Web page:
Victor Steinbok found this on Google+ and passed it on to me; a great many sites have versions of it:

Note: These Tasty Crackers are Australian; the sale price is in Australian dollars.

Lots of people will do a double-take on seeing that sale sticker, which comes very close to offering tasty-ass crackers.

Of course, the ass here is just an abbreviation of assorted. Why didn’t these p;eople notice the tasty-ass possibility, involving the suffix-like extension -ass of adjectives (big-ass hair, etc.)?

One possibility is that the designers of the sticker just didn’t see what they’d done; if your intentions are clear in your own mind, you’re disinclined to read things as other people (the “innocents”) would. Goodness  knows such things happen.

But another possibility is that the extension -ass was simply unfamiliar to the designers of the sticker. My impression is that it’s an American thing (so that –ass just isn’t in the repertoire of most Australian speakers) — though it may well be that it’s now spreading among younger speakers outside of America. In any case, it’s a qauestion on which at least preliminary research can be done

5 Responses to “Double-take”

  1. Tom Says:

    In Australia, we prefer to say ‘arse’, though I would expect most people to be familiar with ‘ass’.
    (Interesting variation on the grocer’s apostrophe, too.)

  2. Piers Kelly Says:

    Because we consume a lot of US media, Australians are mostly aware of the meaning of the -ass suffix in terms like big-ass. But I’ve never heard this suffix used in spontaneous conversation in Australia, unless the intent is to mimic/perform a “stereotypical” American. So I can see how this might slip under the radar of those preparing the sticker. Also “arse” is the more common spelling in Oz, though “ass” is beginning to catch up:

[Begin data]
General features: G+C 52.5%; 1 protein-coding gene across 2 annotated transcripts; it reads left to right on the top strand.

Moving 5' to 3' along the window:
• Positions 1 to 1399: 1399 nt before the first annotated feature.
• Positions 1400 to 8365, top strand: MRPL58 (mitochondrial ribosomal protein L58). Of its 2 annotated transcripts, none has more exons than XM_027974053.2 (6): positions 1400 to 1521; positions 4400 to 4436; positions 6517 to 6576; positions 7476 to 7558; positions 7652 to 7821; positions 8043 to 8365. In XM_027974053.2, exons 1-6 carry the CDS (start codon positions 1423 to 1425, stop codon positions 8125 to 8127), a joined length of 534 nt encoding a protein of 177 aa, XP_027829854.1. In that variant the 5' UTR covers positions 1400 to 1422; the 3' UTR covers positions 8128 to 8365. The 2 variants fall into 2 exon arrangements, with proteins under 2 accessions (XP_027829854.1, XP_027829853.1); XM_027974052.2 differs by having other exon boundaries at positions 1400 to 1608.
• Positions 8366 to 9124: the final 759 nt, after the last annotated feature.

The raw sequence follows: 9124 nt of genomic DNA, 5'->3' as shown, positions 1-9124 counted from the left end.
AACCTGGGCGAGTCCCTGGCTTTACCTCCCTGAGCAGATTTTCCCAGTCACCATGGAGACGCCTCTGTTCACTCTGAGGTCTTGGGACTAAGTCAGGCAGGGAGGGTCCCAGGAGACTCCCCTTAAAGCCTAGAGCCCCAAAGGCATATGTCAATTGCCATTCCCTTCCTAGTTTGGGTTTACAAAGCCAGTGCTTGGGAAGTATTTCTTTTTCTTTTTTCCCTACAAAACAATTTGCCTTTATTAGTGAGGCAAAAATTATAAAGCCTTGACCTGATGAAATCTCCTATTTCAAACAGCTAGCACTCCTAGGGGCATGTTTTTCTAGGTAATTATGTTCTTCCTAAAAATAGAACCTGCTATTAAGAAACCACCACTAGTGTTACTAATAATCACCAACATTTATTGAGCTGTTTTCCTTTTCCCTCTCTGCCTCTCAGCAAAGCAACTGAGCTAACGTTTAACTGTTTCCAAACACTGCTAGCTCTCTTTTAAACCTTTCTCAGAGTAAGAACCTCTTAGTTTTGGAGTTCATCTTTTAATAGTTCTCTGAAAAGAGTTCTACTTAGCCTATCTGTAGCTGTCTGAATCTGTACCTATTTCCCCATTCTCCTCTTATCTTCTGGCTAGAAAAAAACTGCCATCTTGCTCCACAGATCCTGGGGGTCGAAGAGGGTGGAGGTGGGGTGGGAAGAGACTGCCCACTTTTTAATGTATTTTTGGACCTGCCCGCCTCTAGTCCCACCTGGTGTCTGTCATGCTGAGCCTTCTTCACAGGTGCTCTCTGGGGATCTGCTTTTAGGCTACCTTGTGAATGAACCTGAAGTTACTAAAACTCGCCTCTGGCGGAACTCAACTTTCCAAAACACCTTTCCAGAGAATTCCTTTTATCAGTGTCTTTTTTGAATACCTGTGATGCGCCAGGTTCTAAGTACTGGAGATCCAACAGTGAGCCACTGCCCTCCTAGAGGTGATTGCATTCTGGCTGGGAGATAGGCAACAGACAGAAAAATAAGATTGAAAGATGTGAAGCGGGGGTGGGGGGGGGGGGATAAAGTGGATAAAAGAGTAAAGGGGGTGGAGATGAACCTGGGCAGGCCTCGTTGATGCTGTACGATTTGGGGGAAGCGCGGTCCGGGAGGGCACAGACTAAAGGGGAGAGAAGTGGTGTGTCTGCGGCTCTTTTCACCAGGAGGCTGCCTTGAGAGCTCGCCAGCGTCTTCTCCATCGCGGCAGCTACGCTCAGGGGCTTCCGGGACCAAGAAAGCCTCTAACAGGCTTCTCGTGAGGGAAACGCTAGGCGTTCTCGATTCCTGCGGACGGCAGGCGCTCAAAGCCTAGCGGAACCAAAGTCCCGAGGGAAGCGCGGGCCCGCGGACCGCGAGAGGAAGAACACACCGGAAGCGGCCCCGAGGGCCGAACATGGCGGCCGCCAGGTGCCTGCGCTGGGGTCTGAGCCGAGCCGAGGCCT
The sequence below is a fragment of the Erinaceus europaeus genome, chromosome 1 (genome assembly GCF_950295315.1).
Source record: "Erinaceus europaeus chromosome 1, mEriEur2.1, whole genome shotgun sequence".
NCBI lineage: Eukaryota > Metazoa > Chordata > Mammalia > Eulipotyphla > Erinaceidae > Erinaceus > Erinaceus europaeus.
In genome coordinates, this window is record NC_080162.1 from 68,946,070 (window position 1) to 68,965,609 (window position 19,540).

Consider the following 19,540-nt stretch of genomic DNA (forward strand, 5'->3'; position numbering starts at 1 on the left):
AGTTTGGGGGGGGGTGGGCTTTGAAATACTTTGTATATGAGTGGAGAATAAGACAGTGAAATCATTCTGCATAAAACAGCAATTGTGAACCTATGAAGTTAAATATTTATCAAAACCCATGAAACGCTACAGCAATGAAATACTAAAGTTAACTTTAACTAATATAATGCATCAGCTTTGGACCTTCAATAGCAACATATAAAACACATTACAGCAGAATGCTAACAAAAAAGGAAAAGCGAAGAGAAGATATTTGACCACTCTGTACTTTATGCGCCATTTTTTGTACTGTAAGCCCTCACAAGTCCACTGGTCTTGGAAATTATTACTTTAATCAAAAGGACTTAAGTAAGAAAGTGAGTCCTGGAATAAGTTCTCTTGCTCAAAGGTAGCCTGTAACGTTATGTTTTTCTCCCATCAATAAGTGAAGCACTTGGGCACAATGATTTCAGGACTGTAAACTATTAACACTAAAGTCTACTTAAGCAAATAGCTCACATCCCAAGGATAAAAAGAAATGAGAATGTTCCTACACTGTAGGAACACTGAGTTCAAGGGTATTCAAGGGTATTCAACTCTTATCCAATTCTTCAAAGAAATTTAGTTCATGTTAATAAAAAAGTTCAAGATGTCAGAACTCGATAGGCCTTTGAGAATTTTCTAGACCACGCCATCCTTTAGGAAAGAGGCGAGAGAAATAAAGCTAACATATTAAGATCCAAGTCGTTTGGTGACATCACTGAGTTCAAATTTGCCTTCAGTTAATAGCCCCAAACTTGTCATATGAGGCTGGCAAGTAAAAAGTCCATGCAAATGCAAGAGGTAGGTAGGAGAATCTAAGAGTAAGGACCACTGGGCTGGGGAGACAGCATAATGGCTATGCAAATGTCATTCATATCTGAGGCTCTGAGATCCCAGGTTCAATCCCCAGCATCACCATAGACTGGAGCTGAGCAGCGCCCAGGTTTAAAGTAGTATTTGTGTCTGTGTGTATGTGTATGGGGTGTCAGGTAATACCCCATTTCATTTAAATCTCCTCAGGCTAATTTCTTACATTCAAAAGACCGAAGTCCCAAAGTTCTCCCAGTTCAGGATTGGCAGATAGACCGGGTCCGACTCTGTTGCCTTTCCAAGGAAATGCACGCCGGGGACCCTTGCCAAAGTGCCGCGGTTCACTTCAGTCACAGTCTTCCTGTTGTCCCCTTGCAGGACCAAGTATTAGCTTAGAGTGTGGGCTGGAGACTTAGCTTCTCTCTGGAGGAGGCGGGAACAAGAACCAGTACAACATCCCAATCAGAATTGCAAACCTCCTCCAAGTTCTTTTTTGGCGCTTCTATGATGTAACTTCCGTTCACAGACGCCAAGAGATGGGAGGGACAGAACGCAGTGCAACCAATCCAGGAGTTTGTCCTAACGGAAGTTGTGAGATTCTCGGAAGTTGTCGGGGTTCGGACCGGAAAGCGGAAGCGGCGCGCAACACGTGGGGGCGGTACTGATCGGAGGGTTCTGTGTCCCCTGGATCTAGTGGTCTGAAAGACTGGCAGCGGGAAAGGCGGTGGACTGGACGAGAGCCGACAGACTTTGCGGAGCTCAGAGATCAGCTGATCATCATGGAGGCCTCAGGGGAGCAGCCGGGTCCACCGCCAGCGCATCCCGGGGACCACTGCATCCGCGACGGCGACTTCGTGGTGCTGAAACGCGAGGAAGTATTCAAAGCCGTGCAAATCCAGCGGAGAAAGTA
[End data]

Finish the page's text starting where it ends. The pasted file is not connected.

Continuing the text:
3. Victor Steinbok Says:

    Not having paid too much attention to Aussie slang, would they use the British “arse” where Americans use “ass”?

    By the way, the giveaway that it’s Australian is the “165G” on the sign and “Victoria” as part of the address on the cardboard box. If this were Canada, a French bi-label would have been required. That doesn’t leave a lot of possibilities.

  4. chryss Says:

    My take on why no one notices is a little different. Those stickers aren’t any longer designed as such, that is individually. They’re basically written by a computer program: Someone in sales/marketing management — either the local franchise owner or GM (after all, it’s the “manager’s special”) or in regional leadership decides on a list of products that are going to be discounted in this discount period (week? fortnight?). This person (if it’s a local special) or more likely else, maybe a junior marketing person, sits down in front of an inventory management software application, with some not-very-usable GUI, and checks off the right products in a long list, and then follows the current guidelines to select a sticker template (“manager’s special, please use the updated template 24 b”), which actually WAS designed at one point by a real designer. The template has embedded database instructions: First line, use field 124 of the product record, “manufacturer short name, 10 characters max”, second line, product type short name (field 54), or whatever. At one point along the line, when full names get shortened to whatever length might be needed, the rule “assortment –> ass” is applied.

    I’m sure there is SOME quality control is applied before a new template goes live, probably with a random selection of products, but for some reason the “ass” problem didn’t come up then. Those who see it in the store are not much empowered let alone encouraged to have opinions. For some reason, the manager doesn’t look or care.

    • arnold zwicky Says:

      Yet another plausible suggestion. Alas.

      In this case, a persistent investigator should be able to find out how the stickers are created.

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